(c) What legislative changes may be required, including consideration of: The appropriateness of the Parliament of South Australia enacting a Bill in similar terms to Victoria’s Voluntary Assisted Dying Act (2017); and an examination of any federal laws that may impact such legislation.

(d) Any other related matter.

Submissions must be received by Friday, 2 August 2019. They can be of any format and length and can be emailed to the Secretariat using the following email address

or posted to the Secretary to the Committee, C/- Parliament House, GPO Box 572, Adelaide 5001.

For more information on the makeup of the committee and the inquiry’s terms of reference, go to the SA Govt’s End of Life Choices web page  or view them here.

*Updated to amend submission deadline to 2 August (not 1 August as previously) 

VALE Dorothy Reading

For many years before Victoria’s Voluntary Assisted Dying law became reality, there were committed people working − often in the face of bitter disappointment − to see compassion triumph over dogma in that State.

One of those was Dorothy Reading, whose gentle manner belied her fierceness as a political and social warrior. Dorothy passed away suddenly on Tuesday.

We wish to mark Dorothy's passing and to salute her dedication to reducing needless suffering at the end of life. Suffering created largely by the zealotry and studied ignorance of vested interests claiming to be acting for the good of others.

As the founder of Readings Books and through her service to community health, particularly to people with cancer, Dorothy spoke truth to power. We are so glad that she lived to see that truth be heard.

Our sympathies go to Peter and family.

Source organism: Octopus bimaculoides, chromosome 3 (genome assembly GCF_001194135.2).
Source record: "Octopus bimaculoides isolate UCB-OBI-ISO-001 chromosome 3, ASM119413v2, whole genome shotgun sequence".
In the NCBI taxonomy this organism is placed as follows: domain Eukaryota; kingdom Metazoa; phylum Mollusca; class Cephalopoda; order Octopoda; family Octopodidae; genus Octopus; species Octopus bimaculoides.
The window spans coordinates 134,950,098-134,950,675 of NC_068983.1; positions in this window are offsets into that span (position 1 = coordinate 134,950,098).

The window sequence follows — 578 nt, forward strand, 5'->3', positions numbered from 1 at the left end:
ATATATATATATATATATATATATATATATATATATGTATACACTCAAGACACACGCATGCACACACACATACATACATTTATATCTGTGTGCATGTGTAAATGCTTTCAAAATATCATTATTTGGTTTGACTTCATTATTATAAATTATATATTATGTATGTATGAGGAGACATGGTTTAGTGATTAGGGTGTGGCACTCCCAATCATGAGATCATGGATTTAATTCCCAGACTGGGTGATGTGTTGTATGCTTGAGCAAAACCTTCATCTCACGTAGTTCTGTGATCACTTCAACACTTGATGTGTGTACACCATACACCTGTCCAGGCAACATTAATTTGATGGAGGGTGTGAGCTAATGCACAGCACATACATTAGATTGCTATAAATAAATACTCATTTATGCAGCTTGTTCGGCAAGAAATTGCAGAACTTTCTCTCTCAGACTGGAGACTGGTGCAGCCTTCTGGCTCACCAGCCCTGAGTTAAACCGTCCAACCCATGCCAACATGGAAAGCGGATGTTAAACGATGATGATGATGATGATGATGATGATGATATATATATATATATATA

(photo courtesy Ilana Rose ©)

Go Gentle calls on Catholic Church to show moral leadership and recall misleading advertisement

Go Gentle Australia has been made aware of a grossly misleading advertisement circulating on social media and published by the Catholic Archdiocese in Sydney. 

The video ad, Debate On Euthanasia Laws, misrepresents statistics around euthanasia in Belgium.

It appears on Archbishop Anthony Fisher’s Facebook page and a Vimeo channel run by the Archdiocese of Sydney, and is likely part of a series.

The ad falsely asserts that statistics in a 2010 Belgium study relate to Voluntary Assisted Dying when in fact they relate to palliative sedation, sometimes referred to as non-voluntary terminal sedation, a common practice in palliative care.

The ad fails to mention the study’s conclusions that the introduction of a Voluntary Assisted Dying law in Belgium in 2002 resulted in a fall in the rate of non-voluntary terminal sedation.

“Go Gentle Australia is concerned that the Catholic Church is using its position to spread misleading information about Voluntary Assisted Dying and euthanasia in the lead up to Victoria’s implementation of a landmark Voluntary Assisted Dying law on the 19th of June,” said Go Gentle Australia’s CEO, Kiki Paul.

The ad

The 30-second video graphic opens with the line: “On 19 June, euthanasia and assisted suicide will begin in Victoria, how long will it take for Victoria to look like Belgium?”.

It then grossly misrepresents Belgian statistics on euthanasia, claiming “1 person is euthanised every 3 days without their explicit consent and in more than 75% of the cases, the decision was not discussed with the patient”.